Dido Elizabeth Belle: Princess Of Kenwood House

I came across a video on Twitter. It is a very interesting and moving story of a young girl who was brought up in a wealthy family. Born circa 1761 and died 1804. This is the story of her life at Kenwood House.

I visited Kenwood House in May 2008.  A very nice house and a listed building.  The surrounding manicured gardens were just great. I couldn’t help wondering what it was like growing up in England in a house like this and what were her favourite pastimes? Apparently hers was a very interesting life.

Kenwood House
Home of Dido Belle

Her father was a captain with the British Royal Navy but little is known about her mother.  Dido was sent to live with her uncle the Earl of Mansfield at Kenwood House, Hampstead, England when she was very young. Despite being brought up like one of their family and member of the household, she was never treated as an equal and would be made scarce when guests were around for dinner.

Walking down to the house...home of Dido Belle

Little is known of her later life. Her father did not leave her any money when he died however Lord Mansfield did leave her about £500 in his will when he died.

In 1793 Dido married John Davinier and had three sons. She died in July 1804 and was buried in the St George Hanover Square (off the Bayswater Road).

There are lots of places where you can read about Dido Belle which I’ll be doing. The video tells Dido’s story so well. Don’t you wish that we had video cameras, camcorders, Youtube etc at that time.

I only learnt about Dido Belle because I met a few people who make it their business to preserve these histories and to continue to honour the memories of people who through no plan or design of their own found themselves in countries like England. They benefited some, but mostly suffered all kinds of injustices and untimely deaths. May God forgive through His everlasting mercy.

I am really pleased to learn about Dido Elizabeth Belle. Such courage, such honour. RIP.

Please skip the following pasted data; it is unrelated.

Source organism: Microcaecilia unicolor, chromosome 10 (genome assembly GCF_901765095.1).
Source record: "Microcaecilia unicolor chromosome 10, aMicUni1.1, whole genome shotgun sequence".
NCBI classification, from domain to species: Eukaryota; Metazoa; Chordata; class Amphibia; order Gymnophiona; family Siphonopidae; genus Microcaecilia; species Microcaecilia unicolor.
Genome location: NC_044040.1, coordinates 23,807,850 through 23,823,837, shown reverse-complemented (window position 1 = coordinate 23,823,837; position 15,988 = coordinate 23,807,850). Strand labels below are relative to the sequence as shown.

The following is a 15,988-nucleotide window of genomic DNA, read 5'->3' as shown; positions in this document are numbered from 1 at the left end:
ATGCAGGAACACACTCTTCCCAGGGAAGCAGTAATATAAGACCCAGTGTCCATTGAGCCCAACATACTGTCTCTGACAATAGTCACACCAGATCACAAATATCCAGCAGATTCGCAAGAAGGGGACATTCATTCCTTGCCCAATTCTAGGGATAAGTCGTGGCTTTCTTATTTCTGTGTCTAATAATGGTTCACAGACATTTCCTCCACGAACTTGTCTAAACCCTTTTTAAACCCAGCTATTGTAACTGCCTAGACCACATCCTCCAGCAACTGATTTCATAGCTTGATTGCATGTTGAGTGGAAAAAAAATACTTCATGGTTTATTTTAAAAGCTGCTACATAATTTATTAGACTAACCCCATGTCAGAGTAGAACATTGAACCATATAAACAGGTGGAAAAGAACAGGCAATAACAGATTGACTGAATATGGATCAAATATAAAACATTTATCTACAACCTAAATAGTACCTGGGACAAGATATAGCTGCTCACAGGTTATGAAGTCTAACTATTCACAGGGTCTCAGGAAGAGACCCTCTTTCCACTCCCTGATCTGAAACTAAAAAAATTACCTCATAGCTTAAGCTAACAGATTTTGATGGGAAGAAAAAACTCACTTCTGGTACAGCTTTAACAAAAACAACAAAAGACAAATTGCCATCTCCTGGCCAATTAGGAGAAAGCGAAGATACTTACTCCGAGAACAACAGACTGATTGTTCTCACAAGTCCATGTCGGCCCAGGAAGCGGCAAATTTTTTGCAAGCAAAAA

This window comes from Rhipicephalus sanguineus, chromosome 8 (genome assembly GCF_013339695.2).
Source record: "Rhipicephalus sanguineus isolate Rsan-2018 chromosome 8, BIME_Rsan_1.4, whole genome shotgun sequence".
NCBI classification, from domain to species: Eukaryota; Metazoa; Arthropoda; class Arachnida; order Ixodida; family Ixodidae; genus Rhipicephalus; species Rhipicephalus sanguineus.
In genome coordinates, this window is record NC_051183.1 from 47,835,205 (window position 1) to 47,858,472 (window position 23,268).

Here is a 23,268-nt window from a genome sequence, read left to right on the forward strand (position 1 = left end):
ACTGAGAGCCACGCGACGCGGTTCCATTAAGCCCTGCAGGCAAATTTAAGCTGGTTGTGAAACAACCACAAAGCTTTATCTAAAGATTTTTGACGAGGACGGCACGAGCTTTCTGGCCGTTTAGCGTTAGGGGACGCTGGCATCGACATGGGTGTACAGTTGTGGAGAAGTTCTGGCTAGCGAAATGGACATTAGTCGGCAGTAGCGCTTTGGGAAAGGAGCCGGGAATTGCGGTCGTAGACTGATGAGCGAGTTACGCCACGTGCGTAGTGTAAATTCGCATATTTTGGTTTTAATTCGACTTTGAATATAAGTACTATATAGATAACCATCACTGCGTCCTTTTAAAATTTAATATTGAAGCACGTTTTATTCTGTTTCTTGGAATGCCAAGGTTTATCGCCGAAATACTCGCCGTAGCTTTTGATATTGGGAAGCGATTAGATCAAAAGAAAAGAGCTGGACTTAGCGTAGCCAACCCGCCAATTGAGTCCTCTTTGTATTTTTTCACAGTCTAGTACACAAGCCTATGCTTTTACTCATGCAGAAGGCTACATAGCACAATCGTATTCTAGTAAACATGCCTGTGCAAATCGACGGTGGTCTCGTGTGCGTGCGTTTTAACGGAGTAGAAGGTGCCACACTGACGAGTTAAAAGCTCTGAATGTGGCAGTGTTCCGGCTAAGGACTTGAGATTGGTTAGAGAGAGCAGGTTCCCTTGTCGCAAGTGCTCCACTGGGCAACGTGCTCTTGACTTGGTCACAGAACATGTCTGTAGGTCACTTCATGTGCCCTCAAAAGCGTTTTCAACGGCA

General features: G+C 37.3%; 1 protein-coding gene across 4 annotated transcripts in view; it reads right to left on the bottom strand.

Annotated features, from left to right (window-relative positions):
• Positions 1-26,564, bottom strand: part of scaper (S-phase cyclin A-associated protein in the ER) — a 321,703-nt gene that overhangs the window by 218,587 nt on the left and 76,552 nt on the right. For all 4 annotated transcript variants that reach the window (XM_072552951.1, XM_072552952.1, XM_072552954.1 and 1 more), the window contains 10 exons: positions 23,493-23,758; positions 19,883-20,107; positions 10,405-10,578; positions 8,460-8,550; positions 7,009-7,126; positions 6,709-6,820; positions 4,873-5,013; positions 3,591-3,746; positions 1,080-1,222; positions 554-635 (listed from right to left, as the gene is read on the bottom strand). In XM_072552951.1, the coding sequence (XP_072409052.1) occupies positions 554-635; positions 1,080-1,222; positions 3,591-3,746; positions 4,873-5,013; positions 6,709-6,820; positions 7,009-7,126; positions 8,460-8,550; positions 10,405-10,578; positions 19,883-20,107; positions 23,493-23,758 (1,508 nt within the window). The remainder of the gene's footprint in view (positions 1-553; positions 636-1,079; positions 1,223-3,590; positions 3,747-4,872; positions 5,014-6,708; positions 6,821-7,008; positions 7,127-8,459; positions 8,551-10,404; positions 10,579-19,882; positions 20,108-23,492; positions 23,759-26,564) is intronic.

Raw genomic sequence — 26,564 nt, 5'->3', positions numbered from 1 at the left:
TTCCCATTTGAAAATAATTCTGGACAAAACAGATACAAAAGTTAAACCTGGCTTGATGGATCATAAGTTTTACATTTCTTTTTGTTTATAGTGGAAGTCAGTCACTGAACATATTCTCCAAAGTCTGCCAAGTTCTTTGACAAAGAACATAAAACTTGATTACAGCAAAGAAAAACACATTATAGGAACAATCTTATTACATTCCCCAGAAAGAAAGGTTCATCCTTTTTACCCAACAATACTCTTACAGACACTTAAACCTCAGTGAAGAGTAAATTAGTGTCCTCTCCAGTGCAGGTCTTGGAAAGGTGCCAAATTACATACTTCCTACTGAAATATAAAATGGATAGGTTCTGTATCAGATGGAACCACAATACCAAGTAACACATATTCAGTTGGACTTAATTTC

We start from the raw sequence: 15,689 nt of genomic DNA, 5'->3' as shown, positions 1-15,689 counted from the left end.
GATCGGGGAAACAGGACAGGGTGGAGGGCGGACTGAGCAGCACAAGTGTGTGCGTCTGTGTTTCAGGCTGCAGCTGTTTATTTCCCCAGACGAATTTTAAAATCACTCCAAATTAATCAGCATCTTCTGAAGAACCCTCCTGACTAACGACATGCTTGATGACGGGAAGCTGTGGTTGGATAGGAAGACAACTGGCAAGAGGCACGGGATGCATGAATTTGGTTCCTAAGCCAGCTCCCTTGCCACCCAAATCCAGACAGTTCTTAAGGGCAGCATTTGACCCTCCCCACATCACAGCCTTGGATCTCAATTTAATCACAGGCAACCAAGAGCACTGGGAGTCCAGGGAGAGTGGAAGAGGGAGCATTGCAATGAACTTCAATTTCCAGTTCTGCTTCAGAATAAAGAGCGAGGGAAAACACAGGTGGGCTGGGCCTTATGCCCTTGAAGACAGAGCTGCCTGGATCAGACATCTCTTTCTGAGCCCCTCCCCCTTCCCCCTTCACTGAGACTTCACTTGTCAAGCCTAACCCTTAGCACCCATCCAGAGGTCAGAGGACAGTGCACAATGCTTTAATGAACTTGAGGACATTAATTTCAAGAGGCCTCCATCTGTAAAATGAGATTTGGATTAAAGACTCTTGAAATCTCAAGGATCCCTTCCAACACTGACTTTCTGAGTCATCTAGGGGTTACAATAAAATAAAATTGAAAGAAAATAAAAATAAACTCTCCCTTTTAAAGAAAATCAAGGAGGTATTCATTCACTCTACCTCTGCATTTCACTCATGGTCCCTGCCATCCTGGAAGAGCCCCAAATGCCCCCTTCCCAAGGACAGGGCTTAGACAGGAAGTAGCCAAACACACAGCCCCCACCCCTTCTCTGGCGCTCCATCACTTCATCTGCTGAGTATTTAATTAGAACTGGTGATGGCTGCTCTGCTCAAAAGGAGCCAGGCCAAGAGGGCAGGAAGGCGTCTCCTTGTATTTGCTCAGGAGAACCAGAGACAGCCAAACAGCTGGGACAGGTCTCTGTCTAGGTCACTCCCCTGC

Author: islandmeri

Life is a journey which I enjoy. Here I share my passion for helping others, music, ideas, inspiring things, and interesting places and people. It's my cool hangout.

3 thoughts on “Dido Elizabeth Belle: Princess Of Kenwood House”

  1. Hi Sarah Thank you for your dedication and great work so far. I am a distant relative of Didos and I’m finally pleased to see much detailed attention given to putting together her life information. Dido is iconic for many of us of mixed heritage because finally this taboo is in the spotlight. There are many of us who has in our line an ancestor like Dido. Mine is my Grt Grandmother. Many of us are still struggling with the legacy of enslavement and the legacy in relation to world knowledge and attitudes. More should be taught in schools on not just the negative aspects of slavery but the contributions that were made by black people slaves and free men and women including the contributions made by our white ancestors who worked so hard to bring about the abolition of that institution. Imagine I was sitting in front of Dido’ and cousin Elizabeth’s portrait as a young girl not knowing we were related. Also I studied European history at school and poured over information pertaining to the case of Sommersett but not realising that one of my ancestors was instrumental in that ruling.

    I am now like you aiming to piece together the vital information and documents relating to her life after Kenwood.

    Thank you once more. Keep up the research, please. I will follow your results. All the best

    Rosa-Lee Arendse

  2. Hi Sarah,

    Thank you for your comments. Such a beautiful woman was Dido. I would love to read your work on Dido.

    Wishing you a wonderful festive season.


Leave a Reply

Fill in your details below or click an icon to log in:

WordPress.com Logo

You are commenting using your WordPress.com account. Log Out /  Change )

Google photo

You are commenting using your Google account. Log Out /  Change )

Twitter picture

You are commenting using your Twitter account. Log Out /  Change )

Facebook photo

You are commenting using your Facebook account. Log Out /  Change )

Connecting to %s